Unhealthy Lifestyles Going Global, Secretary-General Warns at World Economic Forum Session on Chronic Disease, Highlighting Rising Costs, Death Toll

28 January 2011
SG/SM/13371-ECO/185

Unhealthy Lifestyles Going Global, Secretary-General Warns at World Economic Forum Session on Chronic Disease, Highlighting Rising Costs, Death Toll

28 January 2011
Secretary-General
SG/SM/13371 ECO/185
Department of Public Information • News and Media Division • New York

Unhealthy Lifestyles Going Global, Secretary-General Warns at World Economic

Forum Session on Chronic Disease, Highlighting Rising Costs, Death Toll

 

Following are UN Secretary-General Ban Ki-moon’s opening remarks to the World Economic Forum plenary session on combating chronic disease, in Davos, Switzerland, on 27 January:

No one talks much about smallpox any more.  The last victim died three decades ago.  But I remember smallpox every time I face a major public health challenge.  Because smallpox showed that even the most fearsome killer can be defeated.

There are more recent examples.  The Millennium Development Goals ushered in unprecedented cooperation and progress on infectious diseases.  Our campaign against HIV/AIDS is saving lives by bringing together Governments, civil society and industry, including many of you in this room.

Non-communicable diseases deserve similar attention.  Six out of every ten people die from cancer, diabetes, chronic lung diseases or cardiovascular illness.  Thirty-five million people die every year.  The problem is grave and growing.  Already, heart disease, stroke and diabetes are estimated to cost low- and middle-income countries as much as 5 per cent of [gross domestic product].

By 2030, chronic disease-related deaths in Africa, the Middle East and South-East Asia will grow by more than 50 per cent.  Globally diabetes deaths will increase by two thirds.  Chronic diseases used to be seen as a “rich man’s problem”.  Not any more.  Unhealthy lifestyles are going global.  Eighty-five per cent of people who die from non-communicable diseases are in the developing world.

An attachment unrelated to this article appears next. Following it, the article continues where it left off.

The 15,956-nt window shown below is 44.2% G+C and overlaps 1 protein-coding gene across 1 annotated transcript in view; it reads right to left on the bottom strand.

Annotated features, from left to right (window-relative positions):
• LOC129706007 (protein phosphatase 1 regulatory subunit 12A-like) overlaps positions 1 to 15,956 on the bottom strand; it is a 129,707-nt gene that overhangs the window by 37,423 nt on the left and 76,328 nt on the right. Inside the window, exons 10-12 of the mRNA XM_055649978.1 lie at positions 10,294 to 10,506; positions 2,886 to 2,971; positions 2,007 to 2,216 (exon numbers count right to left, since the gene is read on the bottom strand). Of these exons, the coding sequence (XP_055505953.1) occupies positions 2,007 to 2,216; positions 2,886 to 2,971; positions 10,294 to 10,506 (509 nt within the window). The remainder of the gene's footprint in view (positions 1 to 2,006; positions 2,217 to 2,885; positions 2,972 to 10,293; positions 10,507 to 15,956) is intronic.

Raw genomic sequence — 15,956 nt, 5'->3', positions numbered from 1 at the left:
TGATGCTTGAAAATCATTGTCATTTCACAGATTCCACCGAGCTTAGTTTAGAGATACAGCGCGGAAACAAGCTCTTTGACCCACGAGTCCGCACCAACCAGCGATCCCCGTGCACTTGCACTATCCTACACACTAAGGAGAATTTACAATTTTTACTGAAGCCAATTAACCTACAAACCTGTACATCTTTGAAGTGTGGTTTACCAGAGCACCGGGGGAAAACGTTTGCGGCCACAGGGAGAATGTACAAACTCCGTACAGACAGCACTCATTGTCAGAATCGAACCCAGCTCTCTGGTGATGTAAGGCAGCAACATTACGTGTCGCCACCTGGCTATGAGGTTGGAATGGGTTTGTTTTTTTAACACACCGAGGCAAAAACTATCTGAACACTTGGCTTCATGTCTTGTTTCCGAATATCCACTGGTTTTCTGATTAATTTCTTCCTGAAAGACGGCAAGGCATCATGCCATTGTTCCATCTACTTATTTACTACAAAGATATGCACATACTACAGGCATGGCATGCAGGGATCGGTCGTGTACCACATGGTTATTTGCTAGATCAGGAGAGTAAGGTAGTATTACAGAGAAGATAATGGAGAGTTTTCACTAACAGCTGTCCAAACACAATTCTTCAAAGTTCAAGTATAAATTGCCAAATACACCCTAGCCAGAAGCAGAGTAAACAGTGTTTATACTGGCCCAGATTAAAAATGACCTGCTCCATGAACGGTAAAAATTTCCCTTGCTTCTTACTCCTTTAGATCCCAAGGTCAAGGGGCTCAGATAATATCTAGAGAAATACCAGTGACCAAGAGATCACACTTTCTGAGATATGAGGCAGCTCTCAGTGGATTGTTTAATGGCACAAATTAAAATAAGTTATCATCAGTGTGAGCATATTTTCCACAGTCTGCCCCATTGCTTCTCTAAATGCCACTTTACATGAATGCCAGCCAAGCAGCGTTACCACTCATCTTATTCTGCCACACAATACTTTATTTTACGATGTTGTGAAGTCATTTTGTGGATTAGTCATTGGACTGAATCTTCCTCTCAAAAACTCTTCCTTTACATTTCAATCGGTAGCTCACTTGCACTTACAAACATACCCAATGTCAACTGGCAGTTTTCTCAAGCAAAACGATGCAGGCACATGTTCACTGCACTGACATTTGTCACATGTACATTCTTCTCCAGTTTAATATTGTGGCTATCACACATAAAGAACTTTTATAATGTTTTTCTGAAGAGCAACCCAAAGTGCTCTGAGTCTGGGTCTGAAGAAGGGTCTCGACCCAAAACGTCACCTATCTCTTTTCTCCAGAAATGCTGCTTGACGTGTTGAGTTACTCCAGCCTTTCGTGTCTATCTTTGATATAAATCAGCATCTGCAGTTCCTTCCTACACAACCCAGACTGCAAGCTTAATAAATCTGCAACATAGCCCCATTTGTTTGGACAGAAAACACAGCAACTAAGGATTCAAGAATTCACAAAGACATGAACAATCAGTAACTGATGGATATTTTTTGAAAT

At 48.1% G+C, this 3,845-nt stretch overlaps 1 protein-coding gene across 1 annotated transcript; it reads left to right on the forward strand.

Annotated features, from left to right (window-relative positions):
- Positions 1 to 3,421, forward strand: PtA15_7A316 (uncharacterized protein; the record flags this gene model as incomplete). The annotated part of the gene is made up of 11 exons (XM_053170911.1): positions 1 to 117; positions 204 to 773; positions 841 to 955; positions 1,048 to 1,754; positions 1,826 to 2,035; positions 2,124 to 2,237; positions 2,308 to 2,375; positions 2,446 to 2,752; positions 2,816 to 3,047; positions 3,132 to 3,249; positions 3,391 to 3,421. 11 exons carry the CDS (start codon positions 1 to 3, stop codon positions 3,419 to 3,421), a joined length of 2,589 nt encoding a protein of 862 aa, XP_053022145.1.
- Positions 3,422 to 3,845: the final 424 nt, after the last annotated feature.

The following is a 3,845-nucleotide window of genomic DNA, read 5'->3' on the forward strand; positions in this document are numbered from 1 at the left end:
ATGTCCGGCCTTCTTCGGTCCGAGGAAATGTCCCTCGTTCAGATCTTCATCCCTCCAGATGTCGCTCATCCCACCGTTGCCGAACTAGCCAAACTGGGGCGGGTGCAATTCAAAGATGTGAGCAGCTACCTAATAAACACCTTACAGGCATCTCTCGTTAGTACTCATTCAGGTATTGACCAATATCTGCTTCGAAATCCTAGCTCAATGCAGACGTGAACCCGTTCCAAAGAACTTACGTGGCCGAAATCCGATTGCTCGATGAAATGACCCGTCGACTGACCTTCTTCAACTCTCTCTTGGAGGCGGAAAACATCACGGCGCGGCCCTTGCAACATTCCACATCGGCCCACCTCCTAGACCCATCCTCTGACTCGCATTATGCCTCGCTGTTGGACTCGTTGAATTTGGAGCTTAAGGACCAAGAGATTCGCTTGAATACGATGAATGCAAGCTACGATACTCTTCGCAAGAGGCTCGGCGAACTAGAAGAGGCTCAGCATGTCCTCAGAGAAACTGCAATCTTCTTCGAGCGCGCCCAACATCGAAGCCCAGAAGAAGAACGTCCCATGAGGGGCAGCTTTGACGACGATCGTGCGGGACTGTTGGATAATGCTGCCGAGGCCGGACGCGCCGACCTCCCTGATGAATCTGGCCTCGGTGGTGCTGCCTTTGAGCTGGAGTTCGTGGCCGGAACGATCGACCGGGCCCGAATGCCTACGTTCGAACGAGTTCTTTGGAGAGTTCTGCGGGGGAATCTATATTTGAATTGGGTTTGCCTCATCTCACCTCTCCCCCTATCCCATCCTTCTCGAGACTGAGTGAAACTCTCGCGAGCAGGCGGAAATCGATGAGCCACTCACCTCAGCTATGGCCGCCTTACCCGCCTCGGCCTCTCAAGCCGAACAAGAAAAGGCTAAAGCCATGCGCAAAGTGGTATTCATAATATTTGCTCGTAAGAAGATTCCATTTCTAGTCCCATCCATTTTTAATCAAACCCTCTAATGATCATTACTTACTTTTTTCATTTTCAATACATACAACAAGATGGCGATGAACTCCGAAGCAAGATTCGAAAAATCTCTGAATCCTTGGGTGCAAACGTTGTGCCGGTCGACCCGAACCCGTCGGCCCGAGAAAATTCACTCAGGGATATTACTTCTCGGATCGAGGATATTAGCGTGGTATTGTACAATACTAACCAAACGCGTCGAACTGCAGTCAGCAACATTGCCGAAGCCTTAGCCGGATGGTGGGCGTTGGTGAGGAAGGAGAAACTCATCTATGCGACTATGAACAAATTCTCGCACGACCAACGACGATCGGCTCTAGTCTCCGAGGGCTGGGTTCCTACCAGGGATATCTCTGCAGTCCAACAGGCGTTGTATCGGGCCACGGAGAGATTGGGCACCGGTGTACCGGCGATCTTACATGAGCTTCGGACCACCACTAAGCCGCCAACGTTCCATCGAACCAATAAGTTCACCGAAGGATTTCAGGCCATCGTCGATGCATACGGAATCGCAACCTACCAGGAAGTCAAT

In developed countries, measures like early detection that prolong life are common.  Not so in developing countries, where health systems are generally weak and geared to infectious diseases.  We cannot allow chronic diseases to even further amplify the health challenges faced by developing countries, especially when we know the solutions.

This is why the United Nations General Assembly will hold a High-level Meeting on the Prevention and Control of Non-communicable Diseases in September in New York.  I commend the Caribbean States, which have seen this threat grow, for showing welcome leadership in pushing for this session.  The Meeting is for Heads of State and Government, officials from across their cabinets, educators and the media.

Success requires public-private partnerships; it requires political vision and resource mobilization across sectors, across ministries and across borders.  We also need businesses to be there in full force, and not just the health industry.

Certainly, we want to work more closely with pharmaceutical companies to make medicines more affordable and accessible.  But we will also look to food companies to cut back on the salt, transfats and sugar, and be more responsible in marketing products to children and providing accurate information on their products.

And virtually all industries can help reduce pollution and promote healthy lifestyles.  To the business executives here, let me say:  the well-being of your workforces, your very productivity and reputation, are all at stake in working for global public health.

The Summit in September in New York is our chance to broker an international commitment that puts non-communicable diseases high on the development agenda, where they belong.

Today’s session is just a start.  Let us lay the groundwork for success in the September Summit Meeting at the United Nations to address this very important and serious issue.

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For information media • not an official record
For information media. Not an official record.